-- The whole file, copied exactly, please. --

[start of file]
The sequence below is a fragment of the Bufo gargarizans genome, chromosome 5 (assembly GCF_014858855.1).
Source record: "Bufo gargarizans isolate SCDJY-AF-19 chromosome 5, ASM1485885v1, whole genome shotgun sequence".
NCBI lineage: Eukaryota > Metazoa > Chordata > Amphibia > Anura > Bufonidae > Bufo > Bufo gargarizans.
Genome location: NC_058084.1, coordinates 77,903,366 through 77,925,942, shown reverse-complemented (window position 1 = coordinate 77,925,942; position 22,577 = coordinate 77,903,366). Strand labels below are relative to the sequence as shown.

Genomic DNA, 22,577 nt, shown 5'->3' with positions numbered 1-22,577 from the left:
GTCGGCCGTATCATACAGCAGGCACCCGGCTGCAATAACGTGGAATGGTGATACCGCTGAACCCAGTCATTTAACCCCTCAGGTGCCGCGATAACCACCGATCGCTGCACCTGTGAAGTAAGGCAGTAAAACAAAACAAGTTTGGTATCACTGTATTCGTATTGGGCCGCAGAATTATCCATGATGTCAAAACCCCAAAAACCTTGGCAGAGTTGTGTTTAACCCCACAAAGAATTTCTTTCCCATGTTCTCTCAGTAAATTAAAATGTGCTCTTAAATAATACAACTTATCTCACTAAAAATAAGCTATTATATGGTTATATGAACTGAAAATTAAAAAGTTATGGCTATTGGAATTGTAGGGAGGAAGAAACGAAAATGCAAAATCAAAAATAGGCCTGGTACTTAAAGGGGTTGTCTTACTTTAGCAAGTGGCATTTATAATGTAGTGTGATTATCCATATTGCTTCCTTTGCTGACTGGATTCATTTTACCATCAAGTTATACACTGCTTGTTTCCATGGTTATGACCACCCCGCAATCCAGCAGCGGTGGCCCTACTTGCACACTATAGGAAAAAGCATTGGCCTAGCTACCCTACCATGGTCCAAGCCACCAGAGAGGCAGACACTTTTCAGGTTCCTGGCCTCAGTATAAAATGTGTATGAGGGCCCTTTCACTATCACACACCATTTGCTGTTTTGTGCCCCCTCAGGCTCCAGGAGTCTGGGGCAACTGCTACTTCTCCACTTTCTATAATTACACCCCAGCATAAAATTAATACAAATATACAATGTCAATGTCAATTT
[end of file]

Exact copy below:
The sequence below is a fragment of the Bufo gargarizans genome, chromosome 5 (assembly GCF_014858855.1).
Source record: "Bufo gargarizans isolate SCDJY-AF-19 chromosome 5, ASM1485885v1, whole genome shotgun sequence".
NCBI lineage: Eukaryota > Metazoa > Chordata > Amphibia > Anura > Bufonidae > Bufo > Bufo gargarizans.
Genome location: NC_058084.1, coordinates 77,903,366 through 77,925,942, shown reverse-complemented (window position 1 = coordinate 77,925,942; position 22,577 = coordinate 77,903,366). Strand labels below are relative to the sequence as shown.

Genomic DNA, 22,577 nt, shown 5'->3' with positions numbered 1-22,577 from the left:
GTCGGCCGTATCATACAGCAGGCACCCGGCTGCAATAACGTGGAATGGTGATACCGCTGAACCCAGTCATTTAACCCCTCAGGTGCCGCGATAACCACCGATCGCTGCACCTGTGAAGTAAGGCAGTAAAACAAAACAAGTTTGGTATCACTGTATTCGTATTGGGCCGCAGAATTATCCATGATGTCAAAACCCCAAAAACCTTGGCAGAGTTGTGTTTAACCCCACAAAGAATTTCTTTCCCATGTTCTCTCAGTAAATTAAAATGTGCTCTTAAATAATACAACTTATCTCACTAAAAATAAGCTATTATATGGTTATATGAACTGAAAATTAAAAAGTTATGGCTATTGGAATTGTAGGGAGGAAGAAACGAAAATGCAAAATCAAAAATAGGCCTGGTACTTAAAGGGGTTGTCTTACTTTAGCAAGTGGCATTTATAATGTAGTGTGATTATCCATATTGCTTCCTTTGCTGACTGGATTCATTTTACCATCAAGTTATACACTGCTTGTTTCCATGGTTATGACCACCCCGCAATCCAGCAGCGGTGGCCCTACTTGCACACTATAGGAAAAAGCATTGGCCTAGCTACCCTACCATGGTCCAAGCCACCAGAGAGGCAGACACTTTTCAGGTTCCTGGCCTCAGTATAAAATGTGTATGAGGGCCCTTTCACTATCACACACCATTTGCTGTTTTGTGCCCCCTCAGGCTCCAGGAGTCTGGGGCAACTGCTACTTCTCCACTTTCTATAATTACACCCCAGCATAAAATTAATACAAATATACAATGTCAATGTCAATTT